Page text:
10:49 | The Air Force rescue crews flying the big helicopters known as the Jolly Green Giants began to get respect among the pilots of other services because they excelled at retrieving downed airmen. Pilot Dave Oliver was on one such mission, which was going badly, when the commander asked if was he willing to go in without waiting for backup. The situation was dire for the men on the ground so the answer was affirmative. He would be awarded the Silver Star for this action.
Keywords : Dave Oliver helicopter pilot Vietnam A Shau Valley Golden Triangle rescue Sikorsky HH-3 (Jolly Green Giant) fog of war Jungle Penetrator Silver Star para jumper (PJ)
College graduate Dave Oliver couldn't get hired because the employers knew he might get drafted. Rather than fight it, he went to enlist and asked the recruiter what pays the most money in the military. Flying airplanes, came the answer. He'd never even been in an airplane, but he decided that was what he was going to do.
He didn't have the "hands" for flying jets, but Dave Oliver found that he had the right skills to fly a helicopter. It was a different kind of flying, which required both hands and feet for control. He became a rescue and recovery pilot, based first in North Carolina and then in the Philippines.
The first daily chore for helicopter pilot Dave Oliver was to fly the perimeter of Clark AFB to see where the Filipinos had stolen sections of the fence. His main job was to fly for the survival school, which was using the amazing talents of the local Negritos as an aggressor force. He also had to ferry hot headed generals to and from the golf course.
Dave Oliver thought he was going to die right then and there before he even had a chance to pilot a helicopter. It was the unluckiest of arrival dates in Vietnam, the night the infamous Tet Offensive began. When he emerged from the bunker, he was sent to Da Nang, where his job was rescue and recovery.
When helicopter pilot Dave Oliver ordered paint from Sears for his room, the supply sergeant set the naive newcomer straight. We can get whatever you need. His main job flying out of Da Nang was rescuing personnel on the ground, but there were other things to do, like bringing nurses to the party.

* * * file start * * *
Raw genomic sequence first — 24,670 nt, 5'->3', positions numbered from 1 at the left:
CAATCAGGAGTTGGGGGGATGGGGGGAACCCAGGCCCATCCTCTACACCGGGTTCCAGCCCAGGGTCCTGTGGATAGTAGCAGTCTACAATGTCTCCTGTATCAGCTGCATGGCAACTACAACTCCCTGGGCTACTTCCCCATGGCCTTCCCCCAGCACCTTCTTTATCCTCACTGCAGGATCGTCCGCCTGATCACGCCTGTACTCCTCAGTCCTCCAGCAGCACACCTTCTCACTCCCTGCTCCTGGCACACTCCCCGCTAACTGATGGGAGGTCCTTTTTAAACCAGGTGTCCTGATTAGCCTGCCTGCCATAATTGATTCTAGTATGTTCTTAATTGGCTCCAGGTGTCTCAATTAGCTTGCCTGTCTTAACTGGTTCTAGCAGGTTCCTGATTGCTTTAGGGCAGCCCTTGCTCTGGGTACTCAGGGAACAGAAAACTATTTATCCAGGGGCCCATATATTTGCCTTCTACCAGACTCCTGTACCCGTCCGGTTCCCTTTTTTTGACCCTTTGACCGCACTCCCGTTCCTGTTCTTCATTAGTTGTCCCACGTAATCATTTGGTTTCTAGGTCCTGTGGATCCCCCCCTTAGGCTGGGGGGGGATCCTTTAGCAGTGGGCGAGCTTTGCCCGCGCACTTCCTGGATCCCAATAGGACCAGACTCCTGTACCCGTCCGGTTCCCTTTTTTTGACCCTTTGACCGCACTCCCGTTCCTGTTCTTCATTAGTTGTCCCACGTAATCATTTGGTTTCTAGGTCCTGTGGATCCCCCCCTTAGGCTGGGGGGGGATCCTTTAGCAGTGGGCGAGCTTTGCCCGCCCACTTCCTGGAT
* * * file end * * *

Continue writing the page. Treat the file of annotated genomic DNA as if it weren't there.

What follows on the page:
Rescue and recovery pilot Dave Oliver would often have to orbit off the coast of North Vietnam, waiting for a possible call during air strikes. His observations of these operations led him to question the intelligence and motivation of those leading the war effort.
Air rescue pilot Dave Oliver recalls a mission which could have easily been fatal due to a shoulder fired rocket. On another, he had to land in North Vietnam and break out the M-16 to engage in a little ground combat.
In Vietnam, helicopter pilot Dave Oliver and his roommate suspected that the mama-san who was cleaning their room was relieving them of some of their cash. They weren't wrong.
The war was getting hotter, but Dave Oliver's Vietnam tour was over and he headed to a plum post in Hawaii. The rescue and recovery pilot spent the next seven years there retrieving satellite film canisters, among other things. He finished up his Air Force career in the Philippines, where he'd served at the beginning.
Helicopter pilot Dave Oliver was decorated in Vietnam but some things he heard from higher ups while there, and that he heard in documentaries later on, convinced him that the leadership had been badly flawed.
For Dave Oliver, it was a great career in the Air Force. He encourages everyone to spend some time serving their country. When he took his first trip to Washington after the War, he did not anticipate the emotional experience that visiting the Vietnam Memorial would be. Then he saw a friend's name.